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Molluscum Contagiosum

What is Molluscum Contagiosum? Molluscum Contagiosum is an infection of the skin caused by a poxvirus. Infections are most common in children under ten years of age, though anyone can be infected.


  • Front of molluscum contagiosumMolluscum Contagiosum (PDF 80KB)
    View, download and print the Molluscum Contagiosum Fact Sheet. Molluscum Contagiosum is an infection of the skin caused by a poxvirus. Infections are most common in children under ten years of age, though anyone can be infected.

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For more information, please contact the Infectious Disease Control Team:

  • 519-663-5317 Ext. 2330

What are the symptoms?

  • Molluscum infection causes flesh coloured, donut-shaped bumps which can vary in size from tiny to quite large and can appear anywhere on the body In children, the bumps usually appear on the face, upper body and arms. In adults, bumps may appear on the lower abdomen, thighs, legs, genitals or buttocks.
  • The bumps can sometimes appear as early as seven days or as late as six months after contact.

There are many causes of growths on the skin, and only a healthcare professional can diagnose Molluscum Contagiosum.

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How is it spread?

  • People with Molluscum infection can spread the disease to other areas of their own body by touching or scratching the bumps and then touching another part of the body.
  • The virus that causes Molluscum can also be spread to others if someone touches the infected bumps or objects that have the virus on them, like towels, clothing or toys.

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When can a child with Molluscum Contagiosum go back to child care or school?

Children with Molluscum do not need to be excluded from child care or school. Bumps not covered by clothing should be covered with a bandage. Children with Molluscum should be excluded from participating in close contact sports if the bumps cannot be covered with a bandage. Children with bumps in the underwear/diaper area who need help when toileting should cover the bumps in this area if possible.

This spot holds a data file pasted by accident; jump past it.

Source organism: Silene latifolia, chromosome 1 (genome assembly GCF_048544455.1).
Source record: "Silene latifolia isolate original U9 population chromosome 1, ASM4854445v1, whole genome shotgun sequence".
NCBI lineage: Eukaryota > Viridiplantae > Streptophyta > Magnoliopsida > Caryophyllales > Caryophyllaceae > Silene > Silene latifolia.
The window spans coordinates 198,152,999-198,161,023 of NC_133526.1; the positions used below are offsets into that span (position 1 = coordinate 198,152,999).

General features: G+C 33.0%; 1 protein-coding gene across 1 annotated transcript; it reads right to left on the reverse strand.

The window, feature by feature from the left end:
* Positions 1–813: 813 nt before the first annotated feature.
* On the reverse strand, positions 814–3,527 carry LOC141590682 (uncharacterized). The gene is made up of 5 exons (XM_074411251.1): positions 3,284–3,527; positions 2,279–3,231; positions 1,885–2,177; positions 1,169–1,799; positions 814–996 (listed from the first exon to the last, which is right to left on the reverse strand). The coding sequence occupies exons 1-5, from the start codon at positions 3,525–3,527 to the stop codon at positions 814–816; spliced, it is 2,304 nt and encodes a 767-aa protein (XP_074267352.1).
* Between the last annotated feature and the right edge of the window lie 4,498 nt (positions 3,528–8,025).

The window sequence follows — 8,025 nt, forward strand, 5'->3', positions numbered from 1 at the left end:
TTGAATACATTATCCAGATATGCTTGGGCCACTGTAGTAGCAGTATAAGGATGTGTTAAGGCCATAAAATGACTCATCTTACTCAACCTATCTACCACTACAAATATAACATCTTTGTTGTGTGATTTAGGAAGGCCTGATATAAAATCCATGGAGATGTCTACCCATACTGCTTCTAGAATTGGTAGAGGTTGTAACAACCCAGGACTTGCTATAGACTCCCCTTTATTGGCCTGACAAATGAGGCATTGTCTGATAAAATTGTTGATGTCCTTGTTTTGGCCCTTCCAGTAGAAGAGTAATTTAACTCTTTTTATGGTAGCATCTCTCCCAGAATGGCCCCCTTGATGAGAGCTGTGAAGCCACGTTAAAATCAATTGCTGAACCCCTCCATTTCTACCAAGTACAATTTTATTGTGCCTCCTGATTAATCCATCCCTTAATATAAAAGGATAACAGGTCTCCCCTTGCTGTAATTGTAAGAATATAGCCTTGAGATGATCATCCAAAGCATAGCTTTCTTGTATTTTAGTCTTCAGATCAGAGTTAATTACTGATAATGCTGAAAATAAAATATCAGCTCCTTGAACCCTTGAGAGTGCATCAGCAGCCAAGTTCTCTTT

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Is there Treatment?

  • For most children with a single bump or widely scattered bumps, treatment is not necessary. Most people with Molluscum infection get better in 6 to 12 months without any treatment.
  • If the symptoms are causing concerns, the doctor may remove the bumps through freezing with liquid nitrogen, remove the fluid within the bump or use laser treatments. Sometimes, creams and/or medications are prescribed.

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How do I prevent Molluscum infection?

Wash your hands

  • Good handwashing is the best way to prevent the spread of Molluscum Contagiosum.
  1. Wet hands with warm running water
  2. Put liquid soap on hands
  3. Lather hands and scrub for 20 seconds
  4. Rinse under running water
  5. Dry your hands with paper towels
  6. Use the towel to turn off the taps


  1. Apply the hand rub to your hands. Use an amount about the size of a dime.
  2. Rub your hands together until the hand rub is gone. Hands will feel dry in about 15 seconds.

Do not touch, pick, or scratch Molluscum bumps

A person with Molluscum should avoid scratching bumps or blisters on their own skin or anyone else’s.

Keep Molluscum bumps covered

It is important to keep the areas with bumps covered with clothing or a bandage to prevent contact with the bumps.

Avoid or be careful with contact sports, activities that share equipment, and swimming.

To prevent spread of the infection to other people:

  • A person with Molluscum should not take part in contact sports unless clothing or bandages can cover all bumps. Wrestling, basketball and football are examples of contact sports.
  • Activities that use shared equipment should also be avoided unless all bumps can be covered. Helmets, baseball gloves, and balls are examples of shared equipment.
  • Swimming should be avoided unless watertight bandages can cover all bumps. Personal items (like towels, goggles and swimsuits) should not be shared. Other items and equipment (like kick boards and water toys) should be used only when clothing or watertight bandages cover all bumps.

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Date of creation: December 30, 2012
Last modified on: January 11, 2016


1Centers for Disease Control and Prevention. Molluscum Contagiosum frequently asked questions for everyone. Retrieved May 14, 2015, from Retrieved from
2Heymann, D. L. (2015). Control of communicable diseases manual (20th ed,). Washington, DC: American Public Health Association.